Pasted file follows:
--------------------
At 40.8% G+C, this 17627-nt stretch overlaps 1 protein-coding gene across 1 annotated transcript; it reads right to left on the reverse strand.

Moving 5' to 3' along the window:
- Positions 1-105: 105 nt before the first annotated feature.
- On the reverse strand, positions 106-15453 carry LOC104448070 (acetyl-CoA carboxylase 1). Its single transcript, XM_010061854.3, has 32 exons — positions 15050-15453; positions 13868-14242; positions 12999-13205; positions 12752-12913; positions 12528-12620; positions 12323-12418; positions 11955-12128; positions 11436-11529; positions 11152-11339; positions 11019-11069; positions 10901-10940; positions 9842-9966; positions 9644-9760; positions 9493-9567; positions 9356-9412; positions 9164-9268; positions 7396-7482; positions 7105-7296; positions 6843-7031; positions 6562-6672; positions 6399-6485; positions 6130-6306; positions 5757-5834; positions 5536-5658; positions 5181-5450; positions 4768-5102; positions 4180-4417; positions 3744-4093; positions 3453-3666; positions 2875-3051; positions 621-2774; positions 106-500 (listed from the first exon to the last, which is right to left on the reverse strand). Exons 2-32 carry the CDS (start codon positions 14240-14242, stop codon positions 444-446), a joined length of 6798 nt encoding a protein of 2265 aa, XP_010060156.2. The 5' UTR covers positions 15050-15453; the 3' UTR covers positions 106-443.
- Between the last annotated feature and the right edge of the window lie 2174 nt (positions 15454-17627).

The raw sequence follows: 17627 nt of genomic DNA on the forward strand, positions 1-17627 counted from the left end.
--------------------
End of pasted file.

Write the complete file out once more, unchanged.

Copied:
At 40.8% G+C, this 17627-nt stretch overlaps 1 protein-coding gene across 1 annotated transcript; it reads right to left on the reverse strand.

Moving 5' to 3' along the window:
- Positions 1-105: 105 nt before the first annotated feature.
- On the reverse strand, positions 106-15453 carry LOC104448070 (acetyl-CoA carboxylase 1). Its single transcript, XM_010061854.3, has 32 exons — positions 15050-15453; positions 13868-14242; positions 12999-13205; positions 12752-12913; positions 12528-12620; positions 12323-12418; positions 11955-12128; positions 11436-11529; positions 11152-11339; positions 11019-11069; positions 10901-10940; positions 9842-9966; positions 9644-9760; positions 9493-9567; positions 9356-9412; positions 9164-9268; positions 7396-7482; positions 7105-7296; positions 6843-7031; positions 6562-6672; positions 6399-6485; positions 6130-6306; positions 5757-5834; positions 5536-5658; positions 5181-5450; positions 4768-5102; positions 4180-4417; positions 3744-4093; positions 3453-3666; positions 2875-3051; positions 621-2774; positions 106-500 (listed from the first exon to the last, which is right to left on the reverse strand). Exons 2-32 carry the CDS (start codon positions 14240-14242, stop codon positions 444-446), a joined length of 6798 nt encoding a protein of 2265 aa, XP_010060156.2. The 5' UTR covers positions 15050-15453; the 3' UTR covers positions 106-443.
- Between the last annotated feature and the right edge of the window lie 2174 nt (positions 15454-17627).

The raw sequence follows: 17627 nt of genomic DNA on the forward strand, positions 1-17627 counted from the left end.